It took quite a leap of faith to open an upmarket Cretan-themed restaurant in the conservative leafy eastern suburbs of Melbourne. But the gamble seems to be paying off for Angie Giannakodakis and her partners at Camberwell’s Elyros.
Just over a year after opening its elegant, light-filled dining room in a lovingly-restored Art Deco building in Burke Rd, Elyros has earned a coveted place in the 2016 The Age Good Food Guide.
With a score of 14/20, Elyros was one of the highest-ranking Greek restaurants in Melbourne.
Describing the vibe as “groovy, grown-up Greek”, the guide highlighted Elyros’ emphasis on quality seasonal cuisine and go-to dishes such as goat, snails and octopus.
Elyros was destined to impress, given the pedigree and lofty ambitions of Giannakodakis and her co-owners Guy Holder (her partner at Carlton’s one-hat Epocha) and former Epocha manager Disa Dimitrakakis.
While Giannakodakis, who won last year’s AGFG Service Excellence Award for her trademark hospitality, was thrilled that Mediterranean-focused Epocha held on to its hat this year, the nod to Elyros was a particular and personal source of pride. Elyros is both homage to her (and Dimitrakakis’) Cretan roots and a realisation of her vision for Greek cuisine.
“We wanted to elevate the cuisine and the whole dining experience, where the space and presentation is beautiful, and the flavours are familiar,” says Giannakodakis.
Since opening last September last year, Elyros has been drawing locals and curious diners from across Melbourne with its upscale take on Cretan cuisine.
Elyros was greeted with a spate of gushing reviews from leading food reviewers, excited about dishes such as the apaki (smoked pork loin with capers), tender petimezi-marinated octopus, and the slow-cooked, juicy lamb.
“Elyros isn’t the Greek restaurant as we’ve known it. It’s a taramasalata-free zone, there’s no fried cheese, and they don’t speak souvlaki,” heralded The Age’s Dani Valent. Cretan bar food, an eclectic wine list strong on Greek wines and original tipples like the signature rakomelo-fired cocktail also won Elyros’ classy meze bar a spot in Fairfax’s Good Food’s Top 10 new bars list for 2014.
Dining at Elyros certainly gives you a sense of occasion, not least because of the stylish surrounds, with marble-topped tables, black Georgian chairs made in Greece and backlit Cretan urns lining the bar. Little flourishes like the dried herbs in the breadbaskets and distinctive hand-made Cretan knives add to the charm.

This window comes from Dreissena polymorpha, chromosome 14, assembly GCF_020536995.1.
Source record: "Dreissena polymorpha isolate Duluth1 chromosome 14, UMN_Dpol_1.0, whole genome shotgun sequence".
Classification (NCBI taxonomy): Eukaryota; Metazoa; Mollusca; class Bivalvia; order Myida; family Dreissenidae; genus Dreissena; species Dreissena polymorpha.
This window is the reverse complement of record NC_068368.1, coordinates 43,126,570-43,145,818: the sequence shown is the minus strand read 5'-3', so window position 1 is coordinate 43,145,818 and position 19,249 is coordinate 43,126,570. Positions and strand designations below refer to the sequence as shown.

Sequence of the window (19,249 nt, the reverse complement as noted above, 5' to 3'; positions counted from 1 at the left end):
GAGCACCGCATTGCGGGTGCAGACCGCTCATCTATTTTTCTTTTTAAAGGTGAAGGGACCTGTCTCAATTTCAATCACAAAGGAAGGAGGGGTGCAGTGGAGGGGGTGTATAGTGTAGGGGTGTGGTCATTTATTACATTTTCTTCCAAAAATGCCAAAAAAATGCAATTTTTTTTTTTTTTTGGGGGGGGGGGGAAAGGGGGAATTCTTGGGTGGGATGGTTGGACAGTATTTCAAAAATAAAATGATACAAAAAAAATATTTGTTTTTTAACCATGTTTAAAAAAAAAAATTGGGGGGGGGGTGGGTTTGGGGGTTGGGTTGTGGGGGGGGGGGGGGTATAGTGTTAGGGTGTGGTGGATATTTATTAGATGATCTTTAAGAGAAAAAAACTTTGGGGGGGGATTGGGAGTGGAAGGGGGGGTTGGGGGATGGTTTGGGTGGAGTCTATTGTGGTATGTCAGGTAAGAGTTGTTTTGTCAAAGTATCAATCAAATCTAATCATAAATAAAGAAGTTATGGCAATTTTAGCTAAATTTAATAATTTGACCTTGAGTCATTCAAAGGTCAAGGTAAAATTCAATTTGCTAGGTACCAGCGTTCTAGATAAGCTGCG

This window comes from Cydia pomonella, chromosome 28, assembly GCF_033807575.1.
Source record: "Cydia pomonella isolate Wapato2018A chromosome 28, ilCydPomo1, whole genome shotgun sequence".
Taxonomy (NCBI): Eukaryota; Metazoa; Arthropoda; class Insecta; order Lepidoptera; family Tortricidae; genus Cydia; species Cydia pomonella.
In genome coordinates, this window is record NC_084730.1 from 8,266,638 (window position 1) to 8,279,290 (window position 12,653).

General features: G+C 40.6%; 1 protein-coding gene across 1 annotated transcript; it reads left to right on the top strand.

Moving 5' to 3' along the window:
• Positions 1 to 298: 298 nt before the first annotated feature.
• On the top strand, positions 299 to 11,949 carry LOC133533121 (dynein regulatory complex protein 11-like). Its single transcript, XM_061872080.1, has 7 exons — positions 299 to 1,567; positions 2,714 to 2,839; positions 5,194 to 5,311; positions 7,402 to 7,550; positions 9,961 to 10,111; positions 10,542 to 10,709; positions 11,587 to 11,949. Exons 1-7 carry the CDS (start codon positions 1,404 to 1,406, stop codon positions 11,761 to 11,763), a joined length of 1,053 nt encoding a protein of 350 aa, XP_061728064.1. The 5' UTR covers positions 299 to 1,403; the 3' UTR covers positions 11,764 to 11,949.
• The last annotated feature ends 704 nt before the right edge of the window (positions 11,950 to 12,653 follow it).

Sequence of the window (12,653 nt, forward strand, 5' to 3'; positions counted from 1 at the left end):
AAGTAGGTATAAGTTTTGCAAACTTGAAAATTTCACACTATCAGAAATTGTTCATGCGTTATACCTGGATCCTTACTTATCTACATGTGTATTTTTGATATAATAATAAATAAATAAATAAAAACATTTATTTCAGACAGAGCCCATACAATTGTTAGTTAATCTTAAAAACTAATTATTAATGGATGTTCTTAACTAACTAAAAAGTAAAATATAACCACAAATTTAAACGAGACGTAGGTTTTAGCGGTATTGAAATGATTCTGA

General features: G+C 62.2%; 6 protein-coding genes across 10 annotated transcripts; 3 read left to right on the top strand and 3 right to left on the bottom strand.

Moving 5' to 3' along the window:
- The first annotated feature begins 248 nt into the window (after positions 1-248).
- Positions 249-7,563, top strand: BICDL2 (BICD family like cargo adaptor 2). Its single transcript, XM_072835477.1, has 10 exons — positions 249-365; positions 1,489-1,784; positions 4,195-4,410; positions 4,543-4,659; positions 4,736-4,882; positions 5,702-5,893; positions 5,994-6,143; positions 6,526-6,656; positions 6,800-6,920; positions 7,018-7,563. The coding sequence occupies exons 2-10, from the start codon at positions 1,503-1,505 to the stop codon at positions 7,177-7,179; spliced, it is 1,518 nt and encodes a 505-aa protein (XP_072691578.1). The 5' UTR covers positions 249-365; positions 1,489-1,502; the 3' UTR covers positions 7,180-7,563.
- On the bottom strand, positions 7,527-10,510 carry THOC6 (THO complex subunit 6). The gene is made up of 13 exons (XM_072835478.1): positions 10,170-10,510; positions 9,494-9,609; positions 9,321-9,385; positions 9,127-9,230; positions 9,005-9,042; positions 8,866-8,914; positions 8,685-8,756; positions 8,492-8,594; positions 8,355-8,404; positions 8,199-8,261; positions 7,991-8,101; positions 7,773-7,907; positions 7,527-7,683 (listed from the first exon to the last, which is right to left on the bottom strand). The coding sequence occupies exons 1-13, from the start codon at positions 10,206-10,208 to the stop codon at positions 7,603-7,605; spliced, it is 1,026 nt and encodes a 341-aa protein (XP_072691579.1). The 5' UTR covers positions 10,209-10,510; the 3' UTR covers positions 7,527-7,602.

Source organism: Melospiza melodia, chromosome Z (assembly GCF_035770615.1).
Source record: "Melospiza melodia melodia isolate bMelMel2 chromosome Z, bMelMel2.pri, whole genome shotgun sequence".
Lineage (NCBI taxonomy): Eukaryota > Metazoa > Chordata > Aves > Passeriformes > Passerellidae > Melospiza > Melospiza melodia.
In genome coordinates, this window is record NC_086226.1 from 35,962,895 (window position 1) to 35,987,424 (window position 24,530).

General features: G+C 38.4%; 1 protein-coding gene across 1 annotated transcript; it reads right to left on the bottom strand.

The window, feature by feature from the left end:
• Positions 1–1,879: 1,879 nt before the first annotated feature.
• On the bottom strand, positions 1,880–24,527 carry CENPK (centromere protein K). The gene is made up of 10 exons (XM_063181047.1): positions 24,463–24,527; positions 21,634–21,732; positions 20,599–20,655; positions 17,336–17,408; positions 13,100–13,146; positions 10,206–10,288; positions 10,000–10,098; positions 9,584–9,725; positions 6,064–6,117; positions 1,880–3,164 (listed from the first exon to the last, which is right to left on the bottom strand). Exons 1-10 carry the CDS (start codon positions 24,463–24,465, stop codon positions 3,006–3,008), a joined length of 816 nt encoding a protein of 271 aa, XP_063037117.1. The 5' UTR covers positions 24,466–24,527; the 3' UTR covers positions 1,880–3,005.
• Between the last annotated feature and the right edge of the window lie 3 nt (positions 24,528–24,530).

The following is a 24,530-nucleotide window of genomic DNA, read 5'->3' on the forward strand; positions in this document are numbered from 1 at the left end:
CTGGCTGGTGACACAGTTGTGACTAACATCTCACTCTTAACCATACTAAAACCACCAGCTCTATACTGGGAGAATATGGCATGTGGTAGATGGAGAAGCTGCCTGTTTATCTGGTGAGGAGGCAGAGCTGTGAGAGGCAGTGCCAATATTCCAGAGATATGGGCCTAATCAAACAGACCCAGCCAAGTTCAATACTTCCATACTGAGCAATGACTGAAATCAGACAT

But it’s the food that really shines. Elyros balances the flavours of Crete with top quality Australian produce, adding a refined and skillful touch to traditional dishes and ingredients.
The kitchen is run by Spyros Vrakas and Vasilis Kourtidis, who worked in fine dining restaurants in the UK and Athens before coming to Australia for stints at The Press Club and Hellenic Republic.
Some dishes may stray too far from the original, while others – like the fava – hit you with flavours channelling you straight to Crete. The kalitsounia are made to Dimitrakakis’ mother’s recipe. Dictamos, Crete’s endemic aromatic mountain herb, is used in dishes like the pork belly. Standout specialties include regional specialties such as the omathies (liver and current sausage).
An evolving, produce-driven menu is guided by the principles of Cretan cooking – using fresh, local, quality seasonal ingredients (there is no freezer or microwave) and draws on the island’s preserving traditions. The emphasis is on seasonal organic, free-range grass-fed meats, sustainable produce and foraged ingredients.
“We have three people foraging for us so we have fresh greens and vegetables for us and we have them fresh at our door,” says Giannakodakis.
“I won’t put dakos on the menu until we have fresh, local tomatoes.
It’s the way it’s done in Greece. If it’s not in season they don’t use it; it just makes sense.”
Giannakodakis’ passion for Greek wine and her sommelier background is reflected in the wine list.
Since her days at George Calombaris’ first incarnation of The Press Club, Giannakodakis has made it her personal mission to change preconceptions about Greek food and wine.
Giannakodakis says working at Grossi Florentino was a big eye-opener – seeing the Grossis embrace Italian food culture and take it from rustic to fine dining made her determined to break Greek cuisine out of the taverna mould.
“I remember 25 or 30 years ago, going Italian used to be La Porchetta, but when I think about Italian food I think of Florentino’s or Café Di Stasio and other institutions.”
Making the leap with Greek food has been a challenge. Giannakodakis was livid when a Herald Sun reviewer raved about the food, but baulked at the prices charged for “peasant food”.
“Every other cuisine has come from street or peasant or regional food … no one was doing nouvelle cuisine in their village in Italy,” says Giannakodakis
“If everyone thinks Greek cuisine is just tavern food that’s sad for us.”
On her recent trip to Crete, she was inspired by creative Cretan cuisine exemplified in places like Kritmon in Arhanes, Peskesi in Iraklio and Prima Plora in Rethymno.
Translating that vision for Melbourne’s eastern suburbs has proved a challenge.
“We have had some stumbling blocks,” she concedes. “The first six months a lot of people did not understand what we were doing. People came in with preconceived ideas about what they were expecting us to have. We didn’t have souvlaki or mixed platters or saganaki … it was not the Greek that they wanted.”
But Elyros is finding its groove. While Giannakodakis is grateful for the validation and kudos that comes with recognition in The Age Good Food Guide, she is pleased that Elyros has also been embraced by many Cretans as well as locals.